Testosterone Therapy for Age-Related Low Testosterone: Guidelines from the ACP
Am Fam Physician. 2021 Jan 1;103(1):60-61.
Author disclosure: No relevant financial affiliations.
Key Points for Practice
• Testosterone therapy leads to small improvements in erectile and global sexual function in patients with age-related low testosterone levels, but offers no other benefits.
• Consider discontinuing therapy for age-related low testosterone levels unless sexual function improves.
• Consider prescribing intramuscular over transdermal testosterone therapy because of identical benefit and much lower cost.
From the AFP Editors
Testosterone levels in men normally diminish with age. For men older than 35 years, testosterone declines by nearly 2% each year. There is no cutoff for low testosterone, although a level of 300 ng per dL (10.41 nmol per L) is used in most trials. One-fifth of patients older than 60 years and one-half of patients older than 80 years have testosterone levels less than 320 ng per dL (11.10 nmol per L), many without symptoms. Treatment of age-related low testosterone is controversial, and no testosterone products are labeled for treatment of age-related effects, including sexual dysfunction. The American College of Physicians (ACP) published guidelines for testosterone therapy in cis gender men with age-related low testosterone based on a systematic review.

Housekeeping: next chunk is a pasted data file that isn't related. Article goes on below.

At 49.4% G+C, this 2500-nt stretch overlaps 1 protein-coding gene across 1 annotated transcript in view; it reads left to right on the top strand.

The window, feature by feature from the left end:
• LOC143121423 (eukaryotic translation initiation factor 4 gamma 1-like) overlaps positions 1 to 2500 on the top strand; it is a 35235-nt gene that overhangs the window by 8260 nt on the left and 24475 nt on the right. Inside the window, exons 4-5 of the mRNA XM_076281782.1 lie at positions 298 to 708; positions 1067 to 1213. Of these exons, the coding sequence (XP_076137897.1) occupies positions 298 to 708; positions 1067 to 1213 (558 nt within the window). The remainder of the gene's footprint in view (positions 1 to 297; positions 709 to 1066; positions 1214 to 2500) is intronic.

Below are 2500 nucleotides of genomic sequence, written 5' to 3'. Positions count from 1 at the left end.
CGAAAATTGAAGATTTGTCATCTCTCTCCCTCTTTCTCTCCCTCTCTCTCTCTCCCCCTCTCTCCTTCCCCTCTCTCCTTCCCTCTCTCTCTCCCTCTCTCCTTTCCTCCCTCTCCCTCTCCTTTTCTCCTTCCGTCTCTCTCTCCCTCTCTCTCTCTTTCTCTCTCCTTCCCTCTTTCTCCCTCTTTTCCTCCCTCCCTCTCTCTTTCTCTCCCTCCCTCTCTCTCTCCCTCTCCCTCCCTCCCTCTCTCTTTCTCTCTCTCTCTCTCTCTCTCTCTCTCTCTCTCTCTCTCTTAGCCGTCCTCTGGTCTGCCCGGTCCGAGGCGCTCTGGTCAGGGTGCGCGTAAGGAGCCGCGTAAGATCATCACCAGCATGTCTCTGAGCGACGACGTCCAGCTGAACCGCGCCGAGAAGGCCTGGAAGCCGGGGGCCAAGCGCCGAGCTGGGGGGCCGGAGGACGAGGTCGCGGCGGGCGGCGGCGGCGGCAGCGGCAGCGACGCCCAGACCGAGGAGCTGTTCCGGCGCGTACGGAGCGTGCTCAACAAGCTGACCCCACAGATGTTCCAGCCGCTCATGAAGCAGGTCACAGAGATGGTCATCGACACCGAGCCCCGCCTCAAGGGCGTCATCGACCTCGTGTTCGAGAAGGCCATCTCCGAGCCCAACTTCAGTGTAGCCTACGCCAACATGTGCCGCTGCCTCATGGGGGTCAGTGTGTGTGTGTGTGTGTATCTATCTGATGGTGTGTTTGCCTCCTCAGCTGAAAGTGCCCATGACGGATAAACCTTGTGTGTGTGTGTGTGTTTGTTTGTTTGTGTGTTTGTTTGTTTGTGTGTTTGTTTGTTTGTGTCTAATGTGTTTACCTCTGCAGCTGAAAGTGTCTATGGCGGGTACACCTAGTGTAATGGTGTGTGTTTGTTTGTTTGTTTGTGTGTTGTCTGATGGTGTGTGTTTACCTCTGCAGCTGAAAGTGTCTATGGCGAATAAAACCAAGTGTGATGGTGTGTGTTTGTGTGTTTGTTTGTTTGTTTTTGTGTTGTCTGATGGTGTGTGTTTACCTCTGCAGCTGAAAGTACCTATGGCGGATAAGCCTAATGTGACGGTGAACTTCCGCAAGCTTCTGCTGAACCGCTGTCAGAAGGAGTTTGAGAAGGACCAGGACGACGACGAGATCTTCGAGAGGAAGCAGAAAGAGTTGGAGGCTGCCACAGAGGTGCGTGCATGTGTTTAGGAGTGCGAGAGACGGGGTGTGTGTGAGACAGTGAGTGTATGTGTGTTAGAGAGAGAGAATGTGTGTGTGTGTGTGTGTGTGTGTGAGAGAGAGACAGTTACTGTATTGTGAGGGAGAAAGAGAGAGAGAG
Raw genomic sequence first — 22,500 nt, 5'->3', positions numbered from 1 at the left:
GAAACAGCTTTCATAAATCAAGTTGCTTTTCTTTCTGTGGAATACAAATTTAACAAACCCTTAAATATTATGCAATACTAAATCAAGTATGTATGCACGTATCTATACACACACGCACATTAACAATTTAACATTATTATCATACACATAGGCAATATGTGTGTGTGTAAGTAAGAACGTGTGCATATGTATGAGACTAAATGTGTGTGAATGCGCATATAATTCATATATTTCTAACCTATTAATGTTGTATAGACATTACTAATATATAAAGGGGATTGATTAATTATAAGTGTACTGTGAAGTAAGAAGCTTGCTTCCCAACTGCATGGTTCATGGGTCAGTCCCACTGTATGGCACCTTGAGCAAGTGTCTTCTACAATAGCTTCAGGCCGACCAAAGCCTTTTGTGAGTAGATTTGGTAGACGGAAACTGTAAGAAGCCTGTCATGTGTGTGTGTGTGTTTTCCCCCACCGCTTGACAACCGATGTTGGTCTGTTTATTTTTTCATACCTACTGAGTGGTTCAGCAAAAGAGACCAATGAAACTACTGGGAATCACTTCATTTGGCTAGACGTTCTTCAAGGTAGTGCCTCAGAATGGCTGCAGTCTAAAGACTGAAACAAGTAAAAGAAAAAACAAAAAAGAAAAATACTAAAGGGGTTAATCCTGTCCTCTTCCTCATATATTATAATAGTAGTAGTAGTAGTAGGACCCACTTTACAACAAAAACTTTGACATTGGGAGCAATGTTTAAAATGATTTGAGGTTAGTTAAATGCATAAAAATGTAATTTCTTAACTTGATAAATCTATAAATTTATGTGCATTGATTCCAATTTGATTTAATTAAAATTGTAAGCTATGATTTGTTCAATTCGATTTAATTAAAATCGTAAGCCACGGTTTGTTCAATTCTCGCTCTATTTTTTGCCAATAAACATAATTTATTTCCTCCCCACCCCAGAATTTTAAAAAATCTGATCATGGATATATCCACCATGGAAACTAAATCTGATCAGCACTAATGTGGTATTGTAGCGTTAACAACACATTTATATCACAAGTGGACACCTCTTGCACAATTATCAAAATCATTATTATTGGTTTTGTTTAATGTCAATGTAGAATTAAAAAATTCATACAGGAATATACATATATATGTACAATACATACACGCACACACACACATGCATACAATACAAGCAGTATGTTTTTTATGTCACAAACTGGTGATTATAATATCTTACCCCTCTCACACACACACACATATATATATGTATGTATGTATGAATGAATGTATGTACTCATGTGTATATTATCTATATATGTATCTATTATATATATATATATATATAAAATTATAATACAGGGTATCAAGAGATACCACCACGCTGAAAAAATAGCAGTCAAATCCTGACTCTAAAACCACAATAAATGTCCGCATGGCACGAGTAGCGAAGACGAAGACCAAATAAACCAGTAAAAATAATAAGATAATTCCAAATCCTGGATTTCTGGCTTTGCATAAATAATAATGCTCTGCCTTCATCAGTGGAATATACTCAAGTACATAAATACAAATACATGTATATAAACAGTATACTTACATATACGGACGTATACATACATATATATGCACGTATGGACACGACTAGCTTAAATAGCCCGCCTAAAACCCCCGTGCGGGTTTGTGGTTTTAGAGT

Testosterone therapy leads to small improvements in global sexual function and erectile function compared with placebo in men with age-related low testosterone levels. The guidelines recommend considering testosterone therapy in cis-gender men with age-related low testosterone levels who want to improve sexual function and prescribing replacement therapy only after discussion with the patient. Because of limited evidence, discontinuing testosterone therapy should be considered in patients who do not report improvement in sexual function within 12 months, after an appropriate trial.
Other Age-Related Symptoms
Testosterone therapy does not improve physical or cognitive function compared with placebo. A questionable improvement in objective physical tests is
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This series is coordinated by Michael J. Arnold, MD, contributing editor.
A collection of Practice Guidelines published in AFP is available at https://www.aafp.org/afp/practguide.
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